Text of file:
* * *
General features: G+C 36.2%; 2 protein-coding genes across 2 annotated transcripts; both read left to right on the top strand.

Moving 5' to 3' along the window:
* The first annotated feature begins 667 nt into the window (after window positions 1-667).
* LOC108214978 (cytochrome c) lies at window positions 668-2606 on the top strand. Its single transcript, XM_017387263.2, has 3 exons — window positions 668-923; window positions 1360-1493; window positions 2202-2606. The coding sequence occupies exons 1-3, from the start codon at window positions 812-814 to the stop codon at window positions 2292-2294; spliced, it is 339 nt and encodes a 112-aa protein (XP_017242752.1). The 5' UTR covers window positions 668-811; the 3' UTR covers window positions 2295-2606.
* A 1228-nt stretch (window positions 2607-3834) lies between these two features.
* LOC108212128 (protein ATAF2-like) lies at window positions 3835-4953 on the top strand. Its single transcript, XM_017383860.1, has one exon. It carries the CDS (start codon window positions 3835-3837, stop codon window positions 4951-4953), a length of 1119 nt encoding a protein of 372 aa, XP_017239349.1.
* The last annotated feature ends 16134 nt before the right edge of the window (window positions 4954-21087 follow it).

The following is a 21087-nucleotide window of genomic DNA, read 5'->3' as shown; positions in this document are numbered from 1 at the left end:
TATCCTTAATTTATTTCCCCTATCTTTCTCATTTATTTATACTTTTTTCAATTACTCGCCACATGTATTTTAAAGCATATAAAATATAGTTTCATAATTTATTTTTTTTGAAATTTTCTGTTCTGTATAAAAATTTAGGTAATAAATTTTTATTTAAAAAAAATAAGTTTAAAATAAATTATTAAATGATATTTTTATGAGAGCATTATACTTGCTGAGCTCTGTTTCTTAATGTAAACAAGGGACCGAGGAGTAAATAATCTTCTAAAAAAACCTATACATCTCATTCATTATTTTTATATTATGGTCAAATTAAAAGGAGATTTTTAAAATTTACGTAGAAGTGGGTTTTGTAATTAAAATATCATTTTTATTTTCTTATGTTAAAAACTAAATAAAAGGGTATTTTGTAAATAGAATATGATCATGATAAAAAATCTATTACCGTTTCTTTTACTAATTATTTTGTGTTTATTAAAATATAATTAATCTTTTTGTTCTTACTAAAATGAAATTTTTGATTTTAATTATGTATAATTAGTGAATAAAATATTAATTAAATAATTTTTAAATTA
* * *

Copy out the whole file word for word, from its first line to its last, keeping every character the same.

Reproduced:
General features: G+C 36.2%; 2 protein-coding genes across 2 annotated transcripts; both read left to right on the top strand.

Moving 5' to 3' along the window:
* The first annotated feature begins 667 nt into the window (after window positions 1-667).
* LOC108214978 (cytochrome c) lies at window positions 668-2606 on the top strand. Its single transcript, XM_017387263.2, has 3 exons — window positions 668-923; window positions 1360-1493; window positions 2202-2606. The coding sequence occupies exons 1-3, from the start codon at window positions 812-814 to the stop codon at window positions 2292-2294; spliced, it is 339 nt and encodes a 112-aa protein (XP_017242752.1). The 5' UTR covers window positions 668-811; the 3' UTR covers window positions 2295-2606.
* A 1228-nt stretch (window positions 2607-3834) lies between these two features.
* LOC108212128 (protein ATAF2-like) lies at window positions 3835-4953 on the top strand. Its single transcript, XM_017383860.1, has one exon. It carries the CDS (start codon window positions 3835-3837, stop codon window positions 4951-4953), a length of 1119 nt encoding a protein of 372 aa, XP_017239349.1.
* The last annotated feature ends 16134 nt before the right edge of the window (window positions 4954-21087 follow it).

The following is a 21087-nucleotide window of genomic DNA, read 5'->3' as shown; positions in this document are numbered from 1 at the left end:
TATCCTTAATTTATTTCCCCTATCTTTCTCATTTATTTATACTTTTTTCAATTACTCGCCACATGTATTTTAAAGCATATAAAATATAGTTTCATAATTTATTTTTTTTGAAATTTTCTGTTCTGTATAAAAATTTAGGTAATAAATTTTTATTTAAAAAAAATAAGTTTAAAATAAATTATTAAATGATATTTTTATGAGAGCATTATACTTGCTGAGCTCTGTTTCTTAATGTAAACAAGGGACCGAGGAGTAAATAATCTTCTAAAAAAACCTATACATCTCATTCATTATTTTTATATTATGGTCAAATTAAAAGGAGATTTTTAAAATTTACGTAGAAGTGGGTTTTGTAATTAAAATATCATTTTTATTTTCTTATGTTAAAAACTAAATAAAAGGGTATTTTGTAAATAGAATATGATCATGATAAAAAATCTATTACCGTTTCTTTTACTAATTATTTTGTGTTTATTAAAATATAATTAATCTTTTTGTTCTTACTAAAATGAAATTTTTGATTTTAATTATGTATAATTAGTGAATAAAATATTAATTAAATAATTTTTAAATTA